Walker was so disturbed by his experience that he called the Memphis Police Department’s Internal Affairs Division the next day, according to cellphone records shared with The Times. But he claims a sergeant ignored his complaint.

“He [the sergeant] justified it over and over again. I was pulled out at gunpoint. With these people dressed up as undercover cops. How am I supposed to feel? I didn’t even know they were police,” Walker said. “I felt like [what happened to Nichols] was avoidable… If internal affairs had taken action, I believe they could have prevented it.”

Johnny Graham, a 50-year-old Memphis resident, recalled his run-ins with the SCOPRION unit, whose members he said had made efforts to stop him on several occasions.

“They think they have the right to stop you for no reason at all,” Graham said, recalling one such traffic stop in East Memphis.

After being pulled over by an unmarked police squad, Graham said he and his wife suffered the outrage of having to stand by and watch as officers searched his car in front of passing motorists.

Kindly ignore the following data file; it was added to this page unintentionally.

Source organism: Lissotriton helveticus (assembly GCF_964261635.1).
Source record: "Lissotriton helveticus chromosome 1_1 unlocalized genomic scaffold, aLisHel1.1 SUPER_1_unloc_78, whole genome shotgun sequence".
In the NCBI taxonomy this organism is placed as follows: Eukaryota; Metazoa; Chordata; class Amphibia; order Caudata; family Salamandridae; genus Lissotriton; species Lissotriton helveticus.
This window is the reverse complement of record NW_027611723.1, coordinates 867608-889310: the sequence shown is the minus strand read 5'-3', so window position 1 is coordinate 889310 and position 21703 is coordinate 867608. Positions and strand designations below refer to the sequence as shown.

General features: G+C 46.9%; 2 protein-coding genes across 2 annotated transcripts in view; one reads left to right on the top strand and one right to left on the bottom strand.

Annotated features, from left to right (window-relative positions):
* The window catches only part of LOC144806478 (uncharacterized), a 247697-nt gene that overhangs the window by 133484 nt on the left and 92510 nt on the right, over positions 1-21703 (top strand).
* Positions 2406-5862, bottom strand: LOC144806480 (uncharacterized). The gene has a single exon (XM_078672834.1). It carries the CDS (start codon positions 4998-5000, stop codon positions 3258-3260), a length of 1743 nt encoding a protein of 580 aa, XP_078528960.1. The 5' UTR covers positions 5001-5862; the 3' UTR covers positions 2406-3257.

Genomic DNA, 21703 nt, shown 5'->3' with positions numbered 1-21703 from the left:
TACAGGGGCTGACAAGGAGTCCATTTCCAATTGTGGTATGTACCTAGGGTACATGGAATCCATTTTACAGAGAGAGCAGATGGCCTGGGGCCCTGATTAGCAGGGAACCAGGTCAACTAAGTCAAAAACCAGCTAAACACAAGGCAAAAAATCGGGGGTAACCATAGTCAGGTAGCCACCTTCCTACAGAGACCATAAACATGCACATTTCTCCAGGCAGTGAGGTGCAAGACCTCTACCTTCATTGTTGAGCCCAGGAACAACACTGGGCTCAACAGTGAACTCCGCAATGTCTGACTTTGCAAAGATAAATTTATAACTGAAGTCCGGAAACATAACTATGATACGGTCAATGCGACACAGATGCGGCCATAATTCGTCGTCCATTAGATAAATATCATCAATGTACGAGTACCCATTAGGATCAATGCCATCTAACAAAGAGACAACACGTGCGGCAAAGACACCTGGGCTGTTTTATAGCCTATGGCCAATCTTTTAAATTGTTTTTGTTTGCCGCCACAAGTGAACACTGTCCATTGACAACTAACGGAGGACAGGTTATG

“We’ve been telling you guys this all along, why did someone have to be killed in the first place,” Graham asked so people would take notice.

Far from being “bad apples” in the department, he said, the fact that officers were “comfortable” using such violence in front of their colleagues suggests the issue ran deeper than a unit, he said he.

“These officers didn’t just get up that morning and say, ‘You know what, I’m going to just throw all the training I’ve been given out the window.’ No, they did,” he said.

Josh Spickler, a former public defender and co-founder of the Just City criminal justice advocacy group, said Memphis has recently reduced the amount of time officers must have served with the force to join the SCORPION unit. He pointed out that all five of the killers accused by Nichols had been on the job for less than five years, evidence that the specialized unit was ill-disciplined.

Spickler also criticized the police chief, saying she should be held accountable for “the huge role that politics and policies played in this death.”

Jany reported from Memphis and Goldberg and Queally from Los Angeles. After Tyre Nichols’ beating death, police ‘SCORPION Unit’ under fire